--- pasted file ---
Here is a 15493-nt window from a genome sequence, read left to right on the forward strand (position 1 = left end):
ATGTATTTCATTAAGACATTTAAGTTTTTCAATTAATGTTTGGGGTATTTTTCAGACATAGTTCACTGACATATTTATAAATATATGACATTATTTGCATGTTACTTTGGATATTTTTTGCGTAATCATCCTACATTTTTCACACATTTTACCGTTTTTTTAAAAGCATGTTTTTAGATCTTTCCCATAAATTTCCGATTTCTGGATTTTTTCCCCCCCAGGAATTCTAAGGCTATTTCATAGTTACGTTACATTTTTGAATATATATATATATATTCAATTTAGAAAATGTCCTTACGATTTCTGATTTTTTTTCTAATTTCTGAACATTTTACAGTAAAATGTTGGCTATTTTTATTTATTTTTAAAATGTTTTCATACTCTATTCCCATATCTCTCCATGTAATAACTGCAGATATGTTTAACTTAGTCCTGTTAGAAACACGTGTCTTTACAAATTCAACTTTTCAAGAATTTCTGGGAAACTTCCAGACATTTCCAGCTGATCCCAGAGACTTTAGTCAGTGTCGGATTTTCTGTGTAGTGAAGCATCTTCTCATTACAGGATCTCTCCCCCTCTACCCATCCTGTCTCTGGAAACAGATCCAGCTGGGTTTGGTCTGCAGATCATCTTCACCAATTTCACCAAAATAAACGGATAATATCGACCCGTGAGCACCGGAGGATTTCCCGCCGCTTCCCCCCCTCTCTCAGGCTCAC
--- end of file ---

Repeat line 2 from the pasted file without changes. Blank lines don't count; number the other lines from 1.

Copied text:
ATGTATTTCATTAAGACATTTAAGTTTTTCAATTAATGTTTGGGGTATTTTTCAGACATAGTTCACTGACATATTTATAAATATATGACATTATTTGCATGTTACTTTGGATATTTTTTGCGTAATCATCCTACATTTTTCACACATTTTACCGTTTTTTTAAAAGCATGTTTTTAGATCTTTCCCATAAATTTCCGATTTCTGGATTTTTTCCCCCCCAGGAATTCTAAGGCTATTTCATAGTTACGTTACATTTTTGAATATATATATATATATTCAATTTAGAAAATGTCCTTACGATTTCTGATTTTTTTTCTAATTTCTGAACATTTTACAGTAAAATGTTGGCTATTTTTATTTATTTTTAAAATGTTTTCATACTCTATTCCCATATCTCTCCATGTAATAACTGCAGATATGTTTAACTTAGTCCTGTTAGAAACACGTGTCTTTACAAATTCAACTTTTCAAGAATTTCTGGGAAACTTCCAGACATTTCCAGCTGATCCCAGAGACTTTAGTCAGTGTCGGATTTTCTGTGTAGTGAAGCATCTTCTCATTACAGGATCTCTCCCCCTCTACCCATCCTGTCTCTGGAAACAGATCCAGCTGGGTTTGGTCTGCAGATCATCTTCACCAATTTCACCAAAATAAACGGATAATATCGACCCGTGAGCACCGGAGGATTTCCCGCCGCTTCCCCCCCTCTCTCAGGCTCAC